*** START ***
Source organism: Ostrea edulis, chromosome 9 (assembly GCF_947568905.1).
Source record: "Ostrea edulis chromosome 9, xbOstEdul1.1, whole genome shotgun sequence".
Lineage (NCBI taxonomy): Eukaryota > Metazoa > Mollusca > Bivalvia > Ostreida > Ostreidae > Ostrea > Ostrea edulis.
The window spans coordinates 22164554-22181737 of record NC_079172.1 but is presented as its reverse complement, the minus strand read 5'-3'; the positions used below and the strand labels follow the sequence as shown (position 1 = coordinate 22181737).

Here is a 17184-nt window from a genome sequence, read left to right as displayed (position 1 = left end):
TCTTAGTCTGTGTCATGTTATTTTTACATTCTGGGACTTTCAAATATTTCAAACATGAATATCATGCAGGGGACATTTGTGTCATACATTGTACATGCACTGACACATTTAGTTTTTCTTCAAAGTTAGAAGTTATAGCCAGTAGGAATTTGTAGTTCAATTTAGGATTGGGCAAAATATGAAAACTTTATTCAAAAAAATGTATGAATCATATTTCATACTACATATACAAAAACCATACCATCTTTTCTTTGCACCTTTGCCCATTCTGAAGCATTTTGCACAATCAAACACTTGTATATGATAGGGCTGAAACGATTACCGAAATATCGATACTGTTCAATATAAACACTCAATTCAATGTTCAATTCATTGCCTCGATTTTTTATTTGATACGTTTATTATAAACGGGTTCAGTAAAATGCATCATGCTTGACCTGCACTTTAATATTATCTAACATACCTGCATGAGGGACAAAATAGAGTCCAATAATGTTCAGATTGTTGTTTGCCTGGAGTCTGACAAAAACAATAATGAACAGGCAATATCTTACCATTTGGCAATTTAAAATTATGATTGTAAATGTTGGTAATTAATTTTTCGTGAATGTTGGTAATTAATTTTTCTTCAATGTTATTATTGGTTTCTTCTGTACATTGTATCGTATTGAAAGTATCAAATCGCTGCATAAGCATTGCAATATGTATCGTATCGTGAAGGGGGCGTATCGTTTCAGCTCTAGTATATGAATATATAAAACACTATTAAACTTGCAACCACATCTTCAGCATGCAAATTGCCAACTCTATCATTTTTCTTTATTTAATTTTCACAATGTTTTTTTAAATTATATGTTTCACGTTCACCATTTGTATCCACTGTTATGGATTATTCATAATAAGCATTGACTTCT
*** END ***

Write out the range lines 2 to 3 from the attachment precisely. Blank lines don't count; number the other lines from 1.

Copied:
Source record: "Ostrea edulis chromosome 9, xbOstEdul1.1, whole genome shotgun sequence".
Lineage (NCBI taxonomy): Eukaryota > Metazoa > Mollusca > Bivalvia > Ostreida > Ostreidae > Ostrea > Ostrea edulis.